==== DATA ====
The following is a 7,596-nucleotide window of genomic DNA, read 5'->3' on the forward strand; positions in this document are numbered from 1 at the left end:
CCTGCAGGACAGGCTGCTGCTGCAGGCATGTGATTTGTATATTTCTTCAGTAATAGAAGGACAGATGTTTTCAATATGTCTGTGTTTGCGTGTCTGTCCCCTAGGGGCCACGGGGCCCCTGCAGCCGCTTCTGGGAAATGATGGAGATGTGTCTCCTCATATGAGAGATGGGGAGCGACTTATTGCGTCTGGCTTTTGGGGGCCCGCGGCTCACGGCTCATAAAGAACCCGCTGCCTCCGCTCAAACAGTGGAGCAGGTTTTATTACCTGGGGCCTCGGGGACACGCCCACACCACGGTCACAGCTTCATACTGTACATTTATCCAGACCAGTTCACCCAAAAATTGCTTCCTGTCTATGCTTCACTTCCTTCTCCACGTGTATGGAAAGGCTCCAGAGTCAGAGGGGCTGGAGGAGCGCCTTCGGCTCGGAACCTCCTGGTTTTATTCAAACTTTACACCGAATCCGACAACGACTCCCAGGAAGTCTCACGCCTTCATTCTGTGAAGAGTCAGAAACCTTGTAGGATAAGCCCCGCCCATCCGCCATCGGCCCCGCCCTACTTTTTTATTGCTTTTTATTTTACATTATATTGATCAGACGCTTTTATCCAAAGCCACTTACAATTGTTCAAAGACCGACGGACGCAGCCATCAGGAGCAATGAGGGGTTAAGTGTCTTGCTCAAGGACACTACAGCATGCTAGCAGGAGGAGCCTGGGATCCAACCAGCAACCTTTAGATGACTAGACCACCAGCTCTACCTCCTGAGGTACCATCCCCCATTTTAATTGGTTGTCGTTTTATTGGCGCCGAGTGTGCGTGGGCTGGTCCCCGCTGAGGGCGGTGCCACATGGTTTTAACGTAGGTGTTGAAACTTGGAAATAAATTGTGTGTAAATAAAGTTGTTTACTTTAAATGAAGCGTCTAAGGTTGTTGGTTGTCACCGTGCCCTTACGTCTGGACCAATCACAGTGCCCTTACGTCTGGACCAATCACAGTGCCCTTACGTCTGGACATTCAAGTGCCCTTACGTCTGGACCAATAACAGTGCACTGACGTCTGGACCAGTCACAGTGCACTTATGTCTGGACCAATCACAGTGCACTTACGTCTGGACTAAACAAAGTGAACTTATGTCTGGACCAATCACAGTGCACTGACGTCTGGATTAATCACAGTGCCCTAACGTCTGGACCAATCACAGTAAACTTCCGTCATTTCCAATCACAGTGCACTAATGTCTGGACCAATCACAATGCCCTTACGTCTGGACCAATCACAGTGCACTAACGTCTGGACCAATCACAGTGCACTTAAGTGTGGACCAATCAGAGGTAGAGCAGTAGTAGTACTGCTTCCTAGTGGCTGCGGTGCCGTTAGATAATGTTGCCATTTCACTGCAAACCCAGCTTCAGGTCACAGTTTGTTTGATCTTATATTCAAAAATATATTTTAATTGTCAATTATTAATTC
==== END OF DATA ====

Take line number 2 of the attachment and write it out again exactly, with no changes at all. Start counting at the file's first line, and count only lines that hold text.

CCTGCAGGACAGGCTGCTGCTGCAGGCATGTGATTTGTATATTTCTTCAGTAATAGAAGGACAGATGTTTTCAATATGTCTGTGTTTGCGTGTCTGTCCCCTAGGGGCCACGGGGCCCCTGCAGCCGCTTCTGGGAAATGATGGAGATGTGTCTCCTCATATGAGAGATGGGGAGCGACTTATTGCGTCTGGCTTTTGGGGGCCCGCGGCTCACGGCTCATAAAGAACCCGCTGCCTCCGCTCAAACAGTGGAGCAGGTTTTATTACCTGGGGCCTCGGGGACACGCCCACACCACGGTCACAGCTTCATACTGTACATTTATCCAGACCAGTTCACCCAAAAATTGCTTCCTGTCTATGCTTCACTTCCTTCTCCACGTGTATGGAAAGGCTCCAGAGTCAGAGGGGCTGGAGGAGCGCCTTCGGCTCGGAACCTCCTGGTTTTATTCAAACTTTACACCGAATCCGACAACGACTCCCAGGAAGTCTCACGCCTTCATTCTGTGAAGAGTCAGAAACCTTGTAGGATAAGCCCCGCCCATCCGCCATCGGCCCCGCCCTACTTTTTTATTGCTTTTTATTTTACATTATATTGATCAGACGCTTTTATCCAAAGCCACTTACAATTGTTCAAAGACCGACGGACGCAGCCATCAGGAGCAATGAGGGGTTAAGTGTCTTGCTCAAGGACACTACAGCATGCTAGCAGGAGGAGCCTGGGATCCAACCAGCAACCTTTAGATGACTAGACCACCAGCTCTACCTCCTGAGGTACCATCCCCCATTTTAATTGGTTGTCGTTTTATTGGCGCCGAGTGTGCGTGGGCTGGTCCCCGCTGAGGGCGGTGCCACATGGTTTTAACGTAGGTGTTGAAACTTGGAAATAAATTGTGTGTAAATAAAGTTGTTTACTTTAAATGAAGCGTCTAAGGTTGTTGGTTGTCACCGTGCCCTTACGTCTGGACCAATCACAGTGCCCTTACGTCTGGACCAATCACAGTGCCCTTACGTCTGGACATTCAAGTGCCCTTACGTCTGGACCAATAACAGTGCACTGACGTCTGGACCAGTCACAGTGCACTTATGTCTGGACCAATCACAGTGCACTTACGTCTGGACTAAACAAAGTGAACTTATGTCTGGACCAATCACAGTGCACTGACGTCTGGATTAATCACAGTGCCCTAACGTCTGGACCAATCACAGTAAACTTCCGTCATTTCCAATCACAGTGCACTAATGTCTGGACCAATCACAATGCCCTTACGTCTGGACCAATCACAGTGCACTAACGTCTGGACCAATCACAGTGCACTTAAGTGTGGACCAATCAGAGGTAGAGCAGTAGTAGTACTGCTTCCTAGTGGCTGCGGTGCCGTTAGATAATGTTGCCATTTCACTGCAAACCCAGCTTCAGGTCACAGTTTGTTTGATCTTATATTCAAAAATATATTTTAATTGTCAATTATTAATTC